River stage: 8.48 ft. Falling
Sunday, Dec. 8, 2013
Pure Ice Co.Posted Wednesday, February 1, 2012, at 12:00 AM
From "Lost and Saved" Feb. 2, 2006 by Terri Foley:
On May 26, 1926, Homer K. Dean established Pure Ice Co., at 314 S. Ellis Street in Cape Girardeau. Dean started delivering ice the very next day to some businesses, but mainly to residential customers. At the time, Pure Ice was one of about four ice plants located within the city. Blocks of ice were used in ice boxes or food coolers. Around 1939, W. Dean Vandiver became co-owner of the company. When refrigerators came about, Pure Ice sold Coolerator ice boxes, but did not market them as refrigerators. The company offered a $5 trade-in allowance for the wooden ice boxes, when a customer purchased a Coolerator. By the 1960s, with refrigerators so popular, the need for ice-block delivery had stopped. This allowed Pure Ice Co. to expand by purchasing several smaller ice companies in the area, and later it would become the only ice plant in Southeast Missouri. In 1964 Austin G. Harter purchased the company from Dean and Vandiver. Pure Ice continues to supply ice to a variety of businesses. Ice is sold to concrete companies to put into concrete mixes so the concrete will not set too fast in the heat. It is used to build roads, bridges and buildings. Today, the business is owned by Harter's sons Glennon and Richard. The company has been in business for 80 years.
1926 Pure Ice Co. was established by H.K. Dean at 314 S. Ellis St. (Dean's son, James R. Dean, along with his sister and brother-in-law -- Helen and Dean Vandiver-- gradually assumed ownership of the company through stock transfers.)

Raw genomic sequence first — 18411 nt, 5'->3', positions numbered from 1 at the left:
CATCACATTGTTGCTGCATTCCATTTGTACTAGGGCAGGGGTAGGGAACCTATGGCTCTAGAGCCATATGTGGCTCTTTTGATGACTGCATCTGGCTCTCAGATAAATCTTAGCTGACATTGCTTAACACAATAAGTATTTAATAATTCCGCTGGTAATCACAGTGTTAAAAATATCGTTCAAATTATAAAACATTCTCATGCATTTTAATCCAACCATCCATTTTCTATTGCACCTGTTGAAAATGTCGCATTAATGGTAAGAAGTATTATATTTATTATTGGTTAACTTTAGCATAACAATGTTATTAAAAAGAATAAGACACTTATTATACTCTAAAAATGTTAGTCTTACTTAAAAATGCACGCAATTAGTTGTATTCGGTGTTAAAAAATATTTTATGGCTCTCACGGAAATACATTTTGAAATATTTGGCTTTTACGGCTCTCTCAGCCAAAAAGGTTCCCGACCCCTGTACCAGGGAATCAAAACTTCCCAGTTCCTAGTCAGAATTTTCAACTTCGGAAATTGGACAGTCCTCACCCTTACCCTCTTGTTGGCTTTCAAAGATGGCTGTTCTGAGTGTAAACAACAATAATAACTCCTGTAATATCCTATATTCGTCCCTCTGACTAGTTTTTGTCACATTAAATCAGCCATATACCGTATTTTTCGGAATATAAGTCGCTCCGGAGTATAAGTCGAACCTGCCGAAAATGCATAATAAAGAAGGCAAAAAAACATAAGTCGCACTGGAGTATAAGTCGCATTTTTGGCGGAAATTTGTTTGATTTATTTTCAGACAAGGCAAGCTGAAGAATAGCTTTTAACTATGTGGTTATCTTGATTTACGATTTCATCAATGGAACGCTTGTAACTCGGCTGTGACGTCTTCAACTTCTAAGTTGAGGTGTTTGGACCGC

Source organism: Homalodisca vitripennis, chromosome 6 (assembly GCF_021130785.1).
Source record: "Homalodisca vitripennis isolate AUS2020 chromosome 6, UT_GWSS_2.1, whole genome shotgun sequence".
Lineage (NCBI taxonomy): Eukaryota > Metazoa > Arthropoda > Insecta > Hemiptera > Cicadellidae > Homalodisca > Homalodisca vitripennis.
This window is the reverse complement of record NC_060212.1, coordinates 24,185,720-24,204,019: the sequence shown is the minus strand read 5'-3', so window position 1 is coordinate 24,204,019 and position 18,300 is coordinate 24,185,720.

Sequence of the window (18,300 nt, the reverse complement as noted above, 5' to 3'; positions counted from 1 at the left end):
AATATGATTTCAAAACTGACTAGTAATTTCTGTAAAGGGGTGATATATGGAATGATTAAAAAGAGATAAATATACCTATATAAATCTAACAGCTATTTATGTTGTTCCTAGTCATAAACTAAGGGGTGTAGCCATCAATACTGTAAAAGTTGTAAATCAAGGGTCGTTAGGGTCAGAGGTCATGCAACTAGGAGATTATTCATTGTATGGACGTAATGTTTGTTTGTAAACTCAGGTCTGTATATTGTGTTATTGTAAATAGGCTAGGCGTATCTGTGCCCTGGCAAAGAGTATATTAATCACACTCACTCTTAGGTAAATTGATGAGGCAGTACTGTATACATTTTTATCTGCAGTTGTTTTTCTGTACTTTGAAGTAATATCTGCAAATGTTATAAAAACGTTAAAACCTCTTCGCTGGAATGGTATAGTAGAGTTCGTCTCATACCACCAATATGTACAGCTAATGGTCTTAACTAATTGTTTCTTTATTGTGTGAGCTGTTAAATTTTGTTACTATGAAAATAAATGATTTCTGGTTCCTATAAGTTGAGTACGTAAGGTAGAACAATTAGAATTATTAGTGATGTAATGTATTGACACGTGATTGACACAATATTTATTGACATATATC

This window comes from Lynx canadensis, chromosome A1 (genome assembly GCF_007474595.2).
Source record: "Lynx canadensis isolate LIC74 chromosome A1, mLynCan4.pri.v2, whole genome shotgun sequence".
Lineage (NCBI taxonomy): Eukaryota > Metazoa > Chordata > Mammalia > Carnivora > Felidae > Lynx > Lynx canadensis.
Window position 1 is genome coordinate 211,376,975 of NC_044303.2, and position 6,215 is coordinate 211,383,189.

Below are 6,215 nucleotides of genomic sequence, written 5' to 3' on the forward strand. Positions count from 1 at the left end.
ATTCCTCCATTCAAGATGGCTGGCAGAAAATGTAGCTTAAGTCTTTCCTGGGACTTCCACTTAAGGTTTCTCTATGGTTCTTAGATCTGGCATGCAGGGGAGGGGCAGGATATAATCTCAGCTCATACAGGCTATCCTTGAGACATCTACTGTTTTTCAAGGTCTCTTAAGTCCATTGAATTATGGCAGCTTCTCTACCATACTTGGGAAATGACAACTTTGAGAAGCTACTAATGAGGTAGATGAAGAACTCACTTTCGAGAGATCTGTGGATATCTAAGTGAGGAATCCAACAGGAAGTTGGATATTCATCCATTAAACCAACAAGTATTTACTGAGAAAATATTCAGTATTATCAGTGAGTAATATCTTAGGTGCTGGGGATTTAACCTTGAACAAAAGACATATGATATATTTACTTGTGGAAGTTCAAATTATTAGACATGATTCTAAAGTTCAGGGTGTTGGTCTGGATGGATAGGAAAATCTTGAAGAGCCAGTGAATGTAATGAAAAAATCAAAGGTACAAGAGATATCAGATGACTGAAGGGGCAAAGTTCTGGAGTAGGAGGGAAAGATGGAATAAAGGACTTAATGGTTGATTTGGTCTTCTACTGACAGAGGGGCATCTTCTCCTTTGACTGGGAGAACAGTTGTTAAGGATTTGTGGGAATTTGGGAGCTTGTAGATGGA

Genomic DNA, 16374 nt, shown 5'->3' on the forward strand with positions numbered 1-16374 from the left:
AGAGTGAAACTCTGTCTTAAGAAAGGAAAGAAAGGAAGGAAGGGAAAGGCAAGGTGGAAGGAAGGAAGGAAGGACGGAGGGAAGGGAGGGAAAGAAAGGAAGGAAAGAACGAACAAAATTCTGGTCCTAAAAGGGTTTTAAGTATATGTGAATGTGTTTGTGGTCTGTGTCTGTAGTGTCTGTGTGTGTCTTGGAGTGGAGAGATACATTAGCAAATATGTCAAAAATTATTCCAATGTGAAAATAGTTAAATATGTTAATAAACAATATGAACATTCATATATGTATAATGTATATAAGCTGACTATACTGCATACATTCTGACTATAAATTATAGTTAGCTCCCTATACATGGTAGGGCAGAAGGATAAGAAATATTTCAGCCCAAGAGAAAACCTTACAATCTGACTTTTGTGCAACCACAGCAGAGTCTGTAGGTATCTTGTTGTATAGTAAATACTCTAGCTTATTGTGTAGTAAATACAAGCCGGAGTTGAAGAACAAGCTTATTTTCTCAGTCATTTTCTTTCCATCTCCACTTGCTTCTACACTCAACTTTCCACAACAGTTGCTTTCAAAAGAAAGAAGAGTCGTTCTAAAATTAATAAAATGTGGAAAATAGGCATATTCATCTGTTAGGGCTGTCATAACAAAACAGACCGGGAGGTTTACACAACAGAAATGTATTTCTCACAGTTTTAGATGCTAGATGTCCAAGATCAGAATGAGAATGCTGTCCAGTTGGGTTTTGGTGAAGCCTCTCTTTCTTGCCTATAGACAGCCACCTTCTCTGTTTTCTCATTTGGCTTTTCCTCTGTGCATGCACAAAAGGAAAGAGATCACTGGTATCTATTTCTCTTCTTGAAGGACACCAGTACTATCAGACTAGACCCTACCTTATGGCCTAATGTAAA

Aug. 13, 1929 Resolution was approved by city council directing city engineer E.L. Sailer to issue permits to Pure Ice Co. of Cape Girardeau, Sinclair Refining Co. of Kansas City, and Phillips Petroleum Co. of Bartelsville, Okla., to occupy portions of Missouri Pacific Railroad Co. property here.
1938 Riverside Ice plant on North Main sold to Pure Ice Co.
Aug. 25, 1947 Jim Dean, manager of Pure Ice Co., said ice rationing program had been put into effect at platforms of both its plants, and that they would be closed at night to platform sales in order to aid in alleviating acute ice shortage in Cape Girardeau; rationing would continue until heat wave breaks and there was enough ice to supply all customers; customer was restricted to purchase of just 25 pounds of ice.
Oct. 25, 1947 Excavation for foundation of 48-by-106 foot addition to Pure Ice Co. plant, 314 S. Ellis, will be started next week; to be one-story brick structure, annex will adjoin rear of plant, and will be used to house ice manufacturing machinery now in Plant No. 2 at 618 N. Main and for storage; Main Street plant will be sold.
Aug. 1, 1952 Daring robber used an ice pick to hold up the night attendant at Pure Ice Co., 314 S. Ellis, early in the morning, forcing him to turn over about $47 from the cash register; police captured the bandit in taxicab at the west approach to the traffic bridge shortly afterward; Herman W. Musgrave, night engineer, was uninjured.
Aug. 12, 1955 Blocks of ice were shattered and scattered over the street, and rush hour traffic was slowed for almost an hour in the morning when an automobile entering Broadway from Perry Avenue struck a Pure Ice Co. truck, which overturned crosswise in the street, spilling its cargo; no one was injured in the accident, which quickly brought numerous spectators to the area.
1964 James Dean and the Vandivers sold Pure Ice to Austin G. Harter.
1976 Brothers Richard and Glen Harter purchased the business from their father.
Pure Ice. Co. was sold to Home City Ice in 2011. Based in Cincinnati, Home City Ice operates 33 manufacturing facilities and 49 distribution facilities across 12 states. The Cape Girardeau facility in no longer manufacturing ice. It is used for cold storage.
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Fred Lynch has captured images for the Southeast Missourian since 1975, in that time moving from black-and-white to color, from film to digital and to video. The blog title is a nod to an earlier era of news photography and the 4x5 Speed Graphic: It's more important to be there for the shot than to worry about technical details.